FTSE climbs higher despite UK economic recovery slowing to 1.3%

·3-min read
FTSE climbs higher despite UK economic recovery slowing to 1.3%
The biggest drivers were from hospitality, arts and recreation, and health following the further easing of restrictions and reopening of the economy. Photo: Tolga Akmen/AFP via Getty

London’s benchmark index advanced on Thursday despite UK GDP falling short of expectations for the third quarter.

The FTSE 100 (^FTSE) rose 0.4% in afternoon trade, helped by a weaker pound, while the CAC (^FCHI) lost 0.1% in Paris, and the German DAX (^GDAXI) was trading flat.

The UK economy grew 1.3% in the three months to the end of September, trailing behind forecasts of 1.5% and marking a slowdown from the second quarter, when GDP rose 5.5%.

Goods and labour shortages were the biggest drag on growth amid the struggle to keep up with the sharp rebound in demand. However, the biggest drivers were from hospitality, arts and recreation, and health following the further easing of restrictions and reopening of the economy.

Dean Turner at UBS Global Wealth Management said: “As we move towards the end of the year, the key focus of markets will be the timing of the Bank of England’s interest rate hike.

“Today’s GDP release, although slightly below the Bank’s recent forecasts, is unlikely to be a deciding factor on the timing of its next move. The two labour market reports that will be released before they next meet will be of more importance."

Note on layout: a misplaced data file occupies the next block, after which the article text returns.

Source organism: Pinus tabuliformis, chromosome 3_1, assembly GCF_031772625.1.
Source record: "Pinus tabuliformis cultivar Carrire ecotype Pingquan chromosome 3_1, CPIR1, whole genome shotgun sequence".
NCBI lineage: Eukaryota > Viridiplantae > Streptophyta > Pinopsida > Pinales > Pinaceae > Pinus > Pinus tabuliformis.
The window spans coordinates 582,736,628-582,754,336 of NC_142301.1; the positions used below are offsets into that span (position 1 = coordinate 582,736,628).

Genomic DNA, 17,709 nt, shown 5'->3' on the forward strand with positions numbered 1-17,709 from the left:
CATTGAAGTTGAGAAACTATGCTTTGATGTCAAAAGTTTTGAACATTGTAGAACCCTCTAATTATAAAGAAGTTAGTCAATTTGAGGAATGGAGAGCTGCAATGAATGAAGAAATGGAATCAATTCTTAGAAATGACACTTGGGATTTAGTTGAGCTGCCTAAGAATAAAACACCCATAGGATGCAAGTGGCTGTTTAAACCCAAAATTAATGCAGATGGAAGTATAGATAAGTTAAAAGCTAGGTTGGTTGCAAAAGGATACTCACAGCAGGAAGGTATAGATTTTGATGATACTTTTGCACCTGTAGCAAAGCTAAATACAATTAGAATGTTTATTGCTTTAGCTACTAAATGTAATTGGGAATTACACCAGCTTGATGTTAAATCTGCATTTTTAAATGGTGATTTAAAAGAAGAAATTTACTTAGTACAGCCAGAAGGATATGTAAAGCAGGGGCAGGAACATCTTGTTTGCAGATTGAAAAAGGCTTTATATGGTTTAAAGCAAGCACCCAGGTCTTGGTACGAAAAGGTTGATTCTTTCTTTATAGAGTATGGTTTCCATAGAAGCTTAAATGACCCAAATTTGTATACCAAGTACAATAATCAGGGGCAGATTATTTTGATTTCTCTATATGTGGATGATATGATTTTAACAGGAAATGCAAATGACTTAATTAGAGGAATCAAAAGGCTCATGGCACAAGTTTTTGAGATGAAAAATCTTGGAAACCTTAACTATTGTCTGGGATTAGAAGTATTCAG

Read more: UK economy grows in September but recovery slows

Meanwhile, the pound hit its lowest level of 2021 against the dollar (GBPUSD=X) after the UK economy grew at a slower pace than expected in the last quarter.

Sterling fell to as low as $1.3364, trading below a key $1.34 support level. It marked its weakest point since December last year, when fears of a no-deal Brexit flooded the market.

Across the pond, the S&P 500 (^GSPC) rose 0.2% after opening and the tech-heavy Nasdaq (^IXIC) rose 0.7%. The Dow Jones (^DJI) edged 0.2% lower.

It came after data on Wednesday showed US consumer prices surged at the fastest pace since 1990 in October, boosting the case for faster policy tightening from the Federal Reserve.

Consumer prices soared 6.2% last month compared to last year, accelerating from September's 5.4% year-over-year rate. This was a bigger jump than the 5.9% rise anticipated, based on Bloomberg consensus data.

Watch: What is inflation and why is it important?

Nominal US Treasury yields shot higher, with that on the benchmark 10-year note leaping by the most since February, while real yields, which take inflation into account, dipped to record lows.

Gold (GC=F) also jumped to a five-month high and bitcoin (BTC-USD) hit a record as investors sought inflation hedges.

Elsewhere, oil (BZ=F) pulled back sharply from near seven-year highs after US president Joe Biden said his administration was looking for ways to reduce energy costs.

Asian stocks shrugged off inflation fears overnight as the Hang Seng (^HSI) rose more than 1% on the day in Hong Kong, and the Shanghai Composite (000001.SS) climbed 1.2%.

The Nikkei (^N225) also ended 0.6% higher in Japan, supported by the yen's weakness against a resurgent dollar.

Watch: US inflation hits highest level since 1990 at 6.2% as food and fuel prices surge

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